Is there someone sitting waiting in an office, staring at their phone, waiting for Google to call? Do Google have the number of the exact person, and does that person never sleep?
What is the advantage of leaving submissions of this sort to the last minute, and what is the incentive for the party (in this case the court) to allow submissions out of office hours?
He ensured that in this new no-disk world, there will be no new disk-wold.
How appropriately poetic.
I do wonder, though, if he considered the Guardian philosophy of destroying hard-drives? I assume the intention is for the data to be fully destroyed, but what are the bets that, somewhere, there are backups waiting to be discovered in a few years' time?
> Just like the Portman Group for booze.
Ah yes. And our favourite Scottish brewery has shown exactly how sharp their teeth are, with statements such as:
On behalf of BrewDog PLC and its 14,691 individual shareholders, I would like to issue a formal apology to the Portman Group for not giving a shit about today’s ruling. Indeed, we are sorry for never giving a shit about anything the Portman Group has to say, and treating all of its statements with callous indifference and nonchalance.
> Cook had previously dismissed the case as "political crap" in an interview with the Irish Independent.
That's interesting, because most of the civilised world had categorised Apple's behaviour as "tax-dodging bullshit."
> I even hate the Adobe ad that's flashing away in a deliberately animated, eye catching manner on the right of this page as I type
For a website with such a tech-savvy readership, the Reg does have a habit of showing some of the most annoying adverts possible. Every now and then, when I'm using a or different new computer, I wonder if the site has been hijacked or if a typo has sent me to a domain squatter. It's often the trigger that reminds me to install an adblocker.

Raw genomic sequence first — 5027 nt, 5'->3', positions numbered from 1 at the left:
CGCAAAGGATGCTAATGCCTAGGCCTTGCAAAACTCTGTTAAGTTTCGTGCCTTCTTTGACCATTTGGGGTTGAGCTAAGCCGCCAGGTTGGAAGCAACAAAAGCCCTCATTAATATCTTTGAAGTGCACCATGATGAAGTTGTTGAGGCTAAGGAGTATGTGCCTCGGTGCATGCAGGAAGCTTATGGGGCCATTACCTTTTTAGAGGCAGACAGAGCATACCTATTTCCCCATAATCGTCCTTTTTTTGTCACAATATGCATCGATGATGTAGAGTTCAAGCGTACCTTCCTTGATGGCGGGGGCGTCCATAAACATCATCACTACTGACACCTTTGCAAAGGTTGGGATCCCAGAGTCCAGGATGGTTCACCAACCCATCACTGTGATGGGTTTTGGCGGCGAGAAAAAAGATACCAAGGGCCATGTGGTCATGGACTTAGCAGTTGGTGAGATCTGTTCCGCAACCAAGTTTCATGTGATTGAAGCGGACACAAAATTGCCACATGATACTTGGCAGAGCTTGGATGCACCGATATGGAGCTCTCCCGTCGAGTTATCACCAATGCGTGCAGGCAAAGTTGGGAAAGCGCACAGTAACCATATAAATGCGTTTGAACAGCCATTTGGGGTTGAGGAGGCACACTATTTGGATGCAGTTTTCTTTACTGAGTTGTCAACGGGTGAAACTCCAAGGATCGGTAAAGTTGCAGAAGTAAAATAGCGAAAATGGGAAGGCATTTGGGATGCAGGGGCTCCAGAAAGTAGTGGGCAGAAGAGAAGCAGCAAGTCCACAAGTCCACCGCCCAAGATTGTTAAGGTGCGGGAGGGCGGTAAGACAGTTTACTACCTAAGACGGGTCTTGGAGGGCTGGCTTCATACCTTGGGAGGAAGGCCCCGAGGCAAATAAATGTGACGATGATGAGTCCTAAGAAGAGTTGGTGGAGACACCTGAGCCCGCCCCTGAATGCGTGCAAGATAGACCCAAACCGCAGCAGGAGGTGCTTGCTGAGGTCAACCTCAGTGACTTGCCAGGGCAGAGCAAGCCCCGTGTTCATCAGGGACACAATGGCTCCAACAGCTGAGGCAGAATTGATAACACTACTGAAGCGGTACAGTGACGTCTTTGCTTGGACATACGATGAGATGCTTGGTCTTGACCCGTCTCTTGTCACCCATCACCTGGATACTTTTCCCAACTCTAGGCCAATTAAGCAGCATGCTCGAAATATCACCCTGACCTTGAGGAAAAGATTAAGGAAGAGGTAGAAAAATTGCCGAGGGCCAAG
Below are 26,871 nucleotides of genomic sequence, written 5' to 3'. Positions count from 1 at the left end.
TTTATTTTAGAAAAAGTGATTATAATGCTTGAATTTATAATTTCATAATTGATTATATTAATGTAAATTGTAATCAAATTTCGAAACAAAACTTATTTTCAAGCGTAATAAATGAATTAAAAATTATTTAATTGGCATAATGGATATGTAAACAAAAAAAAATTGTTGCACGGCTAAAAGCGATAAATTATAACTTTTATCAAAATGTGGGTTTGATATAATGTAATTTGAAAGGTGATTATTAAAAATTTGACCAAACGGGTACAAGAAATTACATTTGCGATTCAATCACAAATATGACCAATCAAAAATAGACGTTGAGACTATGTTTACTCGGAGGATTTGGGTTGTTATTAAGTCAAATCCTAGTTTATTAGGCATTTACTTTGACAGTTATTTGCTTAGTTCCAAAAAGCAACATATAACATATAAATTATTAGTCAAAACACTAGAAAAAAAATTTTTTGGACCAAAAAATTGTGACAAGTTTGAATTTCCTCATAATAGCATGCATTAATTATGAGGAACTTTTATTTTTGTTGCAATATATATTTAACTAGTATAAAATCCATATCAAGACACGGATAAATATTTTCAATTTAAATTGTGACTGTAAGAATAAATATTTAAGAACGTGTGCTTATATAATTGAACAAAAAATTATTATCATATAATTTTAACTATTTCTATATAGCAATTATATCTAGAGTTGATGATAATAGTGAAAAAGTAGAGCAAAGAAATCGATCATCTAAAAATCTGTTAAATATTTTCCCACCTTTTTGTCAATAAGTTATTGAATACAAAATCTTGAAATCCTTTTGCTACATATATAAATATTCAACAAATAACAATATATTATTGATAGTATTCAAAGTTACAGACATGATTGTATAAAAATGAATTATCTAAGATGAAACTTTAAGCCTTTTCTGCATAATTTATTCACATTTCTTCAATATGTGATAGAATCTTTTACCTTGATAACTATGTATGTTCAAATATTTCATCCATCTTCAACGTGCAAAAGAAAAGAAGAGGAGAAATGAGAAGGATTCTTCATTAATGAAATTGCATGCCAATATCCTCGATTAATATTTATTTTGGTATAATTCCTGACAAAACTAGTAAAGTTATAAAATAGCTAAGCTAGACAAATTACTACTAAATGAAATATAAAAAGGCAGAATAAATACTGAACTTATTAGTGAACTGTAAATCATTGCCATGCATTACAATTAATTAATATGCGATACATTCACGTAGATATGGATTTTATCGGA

I've been in the same boat as you, I even suffered Openshot's endless bugs and crashes for 7 months of extensive video making in Africa in 2011.
I've been using Kdenlive recently, and it's a real breath of fresh air. It works well, it feels grown up, and it has a lot of decent editing options that others I've tried just never had. Also, it doesn't crash very often. And when it does, it has a good autosave function, so you don't lose work.
The real-time help in transferring bitcoin reminds me of my friend's dad, who was once riding a bike in a rural bit of a certain South East Asian country, when he was mugged by bandits.
Since he (unexpectedly, from the bandit's point of view) spoke the local language, he was able to quickly spark some banter with them. Although they relieved him of everything he was carrying, they allowed him to keep his bike as, after all, "they wouldn't want him stuck out here where the bandits might get him."
I've never been in the situation but imagine that dealing face to face with your muggers, looking for their help, must be... odd.
The "Particular Asian Particularity" is nothing to do with being upset when things go wrong, but rather a complete submission to authority, leading to a structural inability to question the status quo or learn properly from mistakes.
It's been going a long time, and caused a lot of problems. This is a good read, for example, of how a perfectly good 747 was flown into the ground due to the first officer's inability to correct the actions of the pilot. Despite it being literally his job to monitor and correct the pilot, his cultural inability to do so directly caused the crash. The AAIB report, if you have time, is extremely interesting.
So, what are the main reasons for slow progress?
Is it just cash? Or is it the usual mix of bureaucracy and resistance to change that large organisations seem to ooze?
"how did that AC up there with the lecture get all those downvotes?"
Gave an ill-timed & boastful lecture, as AC, in response to a joke he apparently didn't get?
Jake, what a useless comment.
I take it you wouldn't dare criticise the people involved in fitting the cladding to Grenfell Tower, since you yourself don't personally operate a successful business retrofitting aging tower blocks?
No doubt you'd never criticise Trump (or Obama), since you're not the President of the USA?
> So if the Creationists are bashing away as hard as they can...
Sorry, who in this thread brought up any of that anti-science nonsense? Oh, that's right, nobody. Instead we have yet another boring, off topic series of rants about something that nobody said, that does not relate to the topic, and that nobody here has disagreed with.
As the other man said, time and place. This is neither. Give it a break.
> ...not everyone sees the same thing, creating debate later...
That sounds like an interesting art project, but an awful way to tell a story.